A British national spoke out for the first time after spending nine and a half years in jail without a trial for advocating support for the Taliban and he was released only after pleading guilty to be extradited.
Speaking to Britain national broadcaster BBC, 41-year-old Babar Ahmad said that he was not aware of the true nature of the group when he posted two articles in 1996 and 1997 advocating support for Taliban after his experiences in Bosnia and Kosovo, two countries where their Muslim populations suffered from ethnic cleansing and other severe human rights violations throughout 1990's after the breakup of Yugoslavia.
BBC explained that he was never charged in the U.K., but as his website was hosted in U.S. servers in 2000, making its content subject to U.S. law. He was arrested in London upon a U.S. warrant and his eight-year long battle against his extradition began. In 2007, the European Court of Human Rights halted extradition pending appeal, however, in 2012 he was extradited to the U.S.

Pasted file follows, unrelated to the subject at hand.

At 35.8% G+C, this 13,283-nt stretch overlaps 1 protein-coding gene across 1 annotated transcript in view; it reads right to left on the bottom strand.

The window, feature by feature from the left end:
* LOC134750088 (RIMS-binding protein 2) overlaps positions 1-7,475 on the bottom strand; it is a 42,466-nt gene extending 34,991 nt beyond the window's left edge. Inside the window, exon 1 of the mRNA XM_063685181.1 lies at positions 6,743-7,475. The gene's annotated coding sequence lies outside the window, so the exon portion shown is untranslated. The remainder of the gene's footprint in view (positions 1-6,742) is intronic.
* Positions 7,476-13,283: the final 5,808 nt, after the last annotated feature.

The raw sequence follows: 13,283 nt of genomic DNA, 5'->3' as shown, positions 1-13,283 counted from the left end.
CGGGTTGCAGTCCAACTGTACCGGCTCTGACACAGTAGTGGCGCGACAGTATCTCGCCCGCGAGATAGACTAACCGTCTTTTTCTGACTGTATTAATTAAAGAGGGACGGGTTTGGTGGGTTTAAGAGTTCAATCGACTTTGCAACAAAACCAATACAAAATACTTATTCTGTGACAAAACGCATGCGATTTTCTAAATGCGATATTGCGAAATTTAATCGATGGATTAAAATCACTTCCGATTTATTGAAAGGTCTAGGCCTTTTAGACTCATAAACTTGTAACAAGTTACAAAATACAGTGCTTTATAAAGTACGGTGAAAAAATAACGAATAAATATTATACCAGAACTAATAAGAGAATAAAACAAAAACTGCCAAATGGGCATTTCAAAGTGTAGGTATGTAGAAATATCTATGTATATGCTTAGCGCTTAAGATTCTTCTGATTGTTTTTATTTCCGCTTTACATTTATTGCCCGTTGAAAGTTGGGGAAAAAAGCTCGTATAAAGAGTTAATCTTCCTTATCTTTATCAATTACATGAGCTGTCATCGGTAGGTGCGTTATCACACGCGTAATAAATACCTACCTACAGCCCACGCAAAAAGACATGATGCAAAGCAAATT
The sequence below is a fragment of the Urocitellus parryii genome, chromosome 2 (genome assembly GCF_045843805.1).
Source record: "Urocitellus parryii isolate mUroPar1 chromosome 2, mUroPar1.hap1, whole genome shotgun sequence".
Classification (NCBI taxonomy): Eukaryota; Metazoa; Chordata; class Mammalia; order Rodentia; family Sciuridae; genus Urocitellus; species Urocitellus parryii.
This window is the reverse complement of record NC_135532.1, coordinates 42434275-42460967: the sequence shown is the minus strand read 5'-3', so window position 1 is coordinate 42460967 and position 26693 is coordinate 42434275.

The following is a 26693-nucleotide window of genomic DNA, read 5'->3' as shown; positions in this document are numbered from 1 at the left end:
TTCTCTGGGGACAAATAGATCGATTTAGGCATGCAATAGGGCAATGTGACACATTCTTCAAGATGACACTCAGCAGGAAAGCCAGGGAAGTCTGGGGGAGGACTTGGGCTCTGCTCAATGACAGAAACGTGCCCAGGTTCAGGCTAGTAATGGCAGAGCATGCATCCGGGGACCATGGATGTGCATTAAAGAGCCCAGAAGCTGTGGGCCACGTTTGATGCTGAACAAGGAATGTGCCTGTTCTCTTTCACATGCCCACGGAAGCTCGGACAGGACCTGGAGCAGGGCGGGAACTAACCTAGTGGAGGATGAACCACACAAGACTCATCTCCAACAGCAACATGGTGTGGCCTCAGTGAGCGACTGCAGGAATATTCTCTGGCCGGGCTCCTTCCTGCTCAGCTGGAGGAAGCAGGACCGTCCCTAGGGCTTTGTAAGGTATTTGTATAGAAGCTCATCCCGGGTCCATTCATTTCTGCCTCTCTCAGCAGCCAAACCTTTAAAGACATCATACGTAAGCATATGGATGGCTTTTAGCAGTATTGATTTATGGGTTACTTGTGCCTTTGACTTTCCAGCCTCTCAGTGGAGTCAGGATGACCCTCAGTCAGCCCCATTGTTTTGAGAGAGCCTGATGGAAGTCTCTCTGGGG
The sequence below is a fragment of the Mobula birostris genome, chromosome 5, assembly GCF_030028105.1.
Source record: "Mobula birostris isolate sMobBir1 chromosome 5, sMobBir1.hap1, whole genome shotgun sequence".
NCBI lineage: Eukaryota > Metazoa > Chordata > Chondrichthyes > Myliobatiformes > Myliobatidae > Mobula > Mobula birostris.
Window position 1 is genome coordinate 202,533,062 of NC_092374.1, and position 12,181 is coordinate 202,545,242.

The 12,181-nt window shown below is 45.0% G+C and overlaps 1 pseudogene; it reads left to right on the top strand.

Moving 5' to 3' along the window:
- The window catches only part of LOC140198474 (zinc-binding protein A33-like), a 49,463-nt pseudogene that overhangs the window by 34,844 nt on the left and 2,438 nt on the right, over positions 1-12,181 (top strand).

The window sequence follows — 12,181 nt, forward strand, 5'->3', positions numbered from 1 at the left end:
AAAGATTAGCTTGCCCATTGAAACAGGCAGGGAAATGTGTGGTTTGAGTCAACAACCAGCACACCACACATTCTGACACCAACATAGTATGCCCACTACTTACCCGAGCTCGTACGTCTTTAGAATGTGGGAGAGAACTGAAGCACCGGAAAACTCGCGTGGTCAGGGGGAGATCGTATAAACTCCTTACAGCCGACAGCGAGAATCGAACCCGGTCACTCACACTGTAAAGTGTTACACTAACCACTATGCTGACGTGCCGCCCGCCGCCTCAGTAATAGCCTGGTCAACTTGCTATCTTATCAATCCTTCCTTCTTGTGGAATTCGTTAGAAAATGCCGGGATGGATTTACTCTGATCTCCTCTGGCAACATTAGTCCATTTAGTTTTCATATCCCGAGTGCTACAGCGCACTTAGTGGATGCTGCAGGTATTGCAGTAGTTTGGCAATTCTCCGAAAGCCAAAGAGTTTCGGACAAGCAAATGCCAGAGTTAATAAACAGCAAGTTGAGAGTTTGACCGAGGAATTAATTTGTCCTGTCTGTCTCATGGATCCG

Ahmad pleaded guilty and was sentenced with 12 years of prison time by U.S. courts for providing support to terrorism in 2014. He was discharged from prison in June 2015 when his 10 years of imprisonment was taken into account.
During his imprisonment, BBC's attempts to interview Ahmad were also blocked. This matter was taken to court and won by the broadcaster in 2012.
Ahmad said that he did not know at the time that al-Qaeda and its deceased leader Osama Bin Laden, whom were protected in Afghanistan by the Taliban regime, were planning the 9/11 attacks.
"I did it in good faith but, in hindsight, I regret doing that and it was naive of me to do that, because it was a complicated situation. And whatever was going on then, I didn't have to advocate support for them," he said.
Admitting that he committed acts of terrorism in the eyes of U.S. law, Ahmad also explained that he pleaded guilty as he had spent 9.5 years in prison without trial, including more than a year of solitary confinement, and he was offered a deal by prosecutors.
"Any person in their right mind would just sign the dotted line, that's exactly what I did. I don't regret pleading guilty, I want to make it clear. I'm not taking that back - it was the best decision of my life, and I'm proud I made that decision," he said, noting that he would have acted differently in the U.K. as he would only face with a year in prison if he was found guilty.
Ahmad also rejected the Daesh terror group and their methods during the interview.